For many people, Memorial Day is a long weekend that provides vacation opportunities. However, Memorial Day also is about remembering those who have died in wars and others who have passed away.
Three years after the Civil War ended, on May 5, 1868, the head of an organization of Union veterans established Decoration Day on May 30 as a time for the nation to decorate the graves of the war dead with flowers.
Local springtime tributes to the Civil War dead already had been held in various places.
By the end of the 19th century, Memorial Day ceremonies were being held on May 30 throughout the nation. After World War I, that the day was expanded to honor those who have died in all American wars.
In 1966, Congress and President Lyndon Johnson declared Waterloo, N.Y., the "birthplace" of Memorial Day. In 1971, Memorial Day was declared a national holiday by an act of Congress. It was also placed on the last Monday in May rather than May 30.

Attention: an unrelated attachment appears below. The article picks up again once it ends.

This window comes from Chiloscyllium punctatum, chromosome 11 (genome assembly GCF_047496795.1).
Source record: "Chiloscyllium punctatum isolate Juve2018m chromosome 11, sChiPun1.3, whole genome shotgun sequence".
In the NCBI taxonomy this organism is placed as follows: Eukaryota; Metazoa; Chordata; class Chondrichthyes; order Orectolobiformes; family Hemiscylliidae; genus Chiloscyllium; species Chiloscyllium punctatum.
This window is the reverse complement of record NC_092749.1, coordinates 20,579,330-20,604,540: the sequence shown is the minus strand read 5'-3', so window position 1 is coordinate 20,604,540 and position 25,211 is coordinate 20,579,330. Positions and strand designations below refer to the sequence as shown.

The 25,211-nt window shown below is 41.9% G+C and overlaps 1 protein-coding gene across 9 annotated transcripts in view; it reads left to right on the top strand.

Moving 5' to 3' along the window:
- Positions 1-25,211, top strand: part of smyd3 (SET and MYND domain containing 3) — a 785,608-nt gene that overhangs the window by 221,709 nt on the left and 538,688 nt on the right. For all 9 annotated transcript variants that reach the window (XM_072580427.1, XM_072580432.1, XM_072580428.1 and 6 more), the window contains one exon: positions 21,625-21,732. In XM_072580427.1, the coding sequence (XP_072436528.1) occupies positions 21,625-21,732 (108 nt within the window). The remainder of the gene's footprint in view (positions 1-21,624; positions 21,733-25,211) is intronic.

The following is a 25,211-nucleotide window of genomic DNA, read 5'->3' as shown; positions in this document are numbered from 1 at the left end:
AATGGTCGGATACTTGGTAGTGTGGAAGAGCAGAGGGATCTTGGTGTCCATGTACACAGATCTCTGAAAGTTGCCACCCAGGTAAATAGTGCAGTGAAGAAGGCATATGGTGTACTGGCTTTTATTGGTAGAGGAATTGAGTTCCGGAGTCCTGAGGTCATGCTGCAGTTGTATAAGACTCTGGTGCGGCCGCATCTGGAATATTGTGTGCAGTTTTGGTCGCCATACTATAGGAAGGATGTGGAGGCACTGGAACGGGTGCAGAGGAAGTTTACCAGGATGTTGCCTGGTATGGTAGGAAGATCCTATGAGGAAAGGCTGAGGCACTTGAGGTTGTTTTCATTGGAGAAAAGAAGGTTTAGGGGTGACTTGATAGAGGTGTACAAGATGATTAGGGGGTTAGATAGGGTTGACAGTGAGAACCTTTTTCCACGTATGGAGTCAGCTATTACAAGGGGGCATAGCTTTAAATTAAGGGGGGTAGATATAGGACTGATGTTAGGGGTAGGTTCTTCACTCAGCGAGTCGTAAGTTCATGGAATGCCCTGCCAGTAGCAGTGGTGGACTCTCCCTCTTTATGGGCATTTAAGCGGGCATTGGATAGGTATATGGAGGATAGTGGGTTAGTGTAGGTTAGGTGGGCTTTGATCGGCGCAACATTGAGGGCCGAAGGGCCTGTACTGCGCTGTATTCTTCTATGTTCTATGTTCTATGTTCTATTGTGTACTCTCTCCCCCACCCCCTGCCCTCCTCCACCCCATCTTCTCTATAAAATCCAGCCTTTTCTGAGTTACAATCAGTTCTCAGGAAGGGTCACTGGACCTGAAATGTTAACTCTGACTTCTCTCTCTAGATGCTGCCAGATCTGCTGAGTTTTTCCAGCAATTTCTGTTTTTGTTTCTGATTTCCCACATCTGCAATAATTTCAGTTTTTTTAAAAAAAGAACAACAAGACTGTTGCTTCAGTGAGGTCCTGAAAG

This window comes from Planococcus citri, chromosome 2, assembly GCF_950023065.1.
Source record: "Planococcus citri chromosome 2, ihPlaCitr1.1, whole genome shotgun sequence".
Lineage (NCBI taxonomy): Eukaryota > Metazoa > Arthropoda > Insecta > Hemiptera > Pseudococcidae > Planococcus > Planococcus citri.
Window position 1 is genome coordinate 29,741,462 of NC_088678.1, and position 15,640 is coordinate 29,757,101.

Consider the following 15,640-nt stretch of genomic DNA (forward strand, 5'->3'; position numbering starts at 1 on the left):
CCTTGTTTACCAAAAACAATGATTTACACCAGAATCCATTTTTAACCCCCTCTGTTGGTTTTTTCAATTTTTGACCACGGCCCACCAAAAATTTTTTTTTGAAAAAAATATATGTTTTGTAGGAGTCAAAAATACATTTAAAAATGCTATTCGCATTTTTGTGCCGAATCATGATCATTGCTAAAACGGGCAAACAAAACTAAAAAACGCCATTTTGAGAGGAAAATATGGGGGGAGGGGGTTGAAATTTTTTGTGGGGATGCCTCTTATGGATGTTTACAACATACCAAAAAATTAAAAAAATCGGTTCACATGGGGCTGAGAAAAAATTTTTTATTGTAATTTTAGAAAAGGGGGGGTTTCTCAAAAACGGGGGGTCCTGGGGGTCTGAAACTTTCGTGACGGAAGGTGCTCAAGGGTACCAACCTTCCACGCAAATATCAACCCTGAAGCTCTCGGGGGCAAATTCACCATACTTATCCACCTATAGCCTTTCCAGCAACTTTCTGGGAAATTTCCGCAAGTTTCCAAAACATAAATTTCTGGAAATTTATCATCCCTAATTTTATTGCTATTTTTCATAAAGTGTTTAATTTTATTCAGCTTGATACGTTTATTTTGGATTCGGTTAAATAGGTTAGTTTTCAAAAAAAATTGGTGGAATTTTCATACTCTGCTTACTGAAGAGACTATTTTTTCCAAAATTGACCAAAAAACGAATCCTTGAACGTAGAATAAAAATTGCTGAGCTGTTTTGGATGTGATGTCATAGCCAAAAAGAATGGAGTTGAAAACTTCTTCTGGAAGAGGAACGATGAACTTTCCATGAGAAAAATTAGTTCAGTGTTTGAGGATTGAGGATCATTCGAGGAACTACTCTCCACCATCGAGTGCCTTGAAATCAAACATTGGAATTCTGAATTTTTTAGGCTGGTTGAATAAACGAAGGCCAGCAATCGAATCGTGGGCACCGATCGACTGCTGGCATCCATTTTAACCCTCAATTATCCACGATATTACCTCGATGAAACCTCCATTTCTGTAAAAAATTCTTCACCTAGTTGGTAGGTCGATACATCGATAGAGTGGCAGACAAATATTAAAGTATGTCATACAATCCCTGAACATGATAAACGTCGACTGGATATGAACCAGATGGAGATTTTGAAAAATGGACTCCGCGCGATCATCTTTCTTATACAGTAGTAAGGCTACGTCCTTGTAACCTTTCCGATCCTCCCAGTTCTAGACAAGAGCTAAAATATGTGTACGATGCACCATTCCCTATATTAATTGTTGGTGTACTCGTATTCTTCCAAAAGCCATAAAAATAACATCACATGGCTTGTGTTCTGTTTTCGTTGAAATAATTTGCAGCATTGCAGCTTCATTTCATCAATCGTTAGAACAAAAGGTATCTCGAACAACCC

Ways to observe memorial day include:
- Visit your local cemetery and place flowers on the graves of family members or friends who have died in our country’s wars. Many people also put flowers on the graves of loved ones who have passed away.
- Visit memorials in your community.
- Attend the Memorial Day parade held in your community or a nearby one.
- Fly the American Flag.
- Take flowers to a nearby veterans’ hospital.
- Check out ways you can help veterans and the families of soldiers who have died.
- Teach children about the importance of working for peace in our democracy.
- Attend a peace rally or peace parade in your community.
Best wishes for your Memorial Day observances and celebrations.
Copyright 2010, Rita R. Robison, Consumer Specialist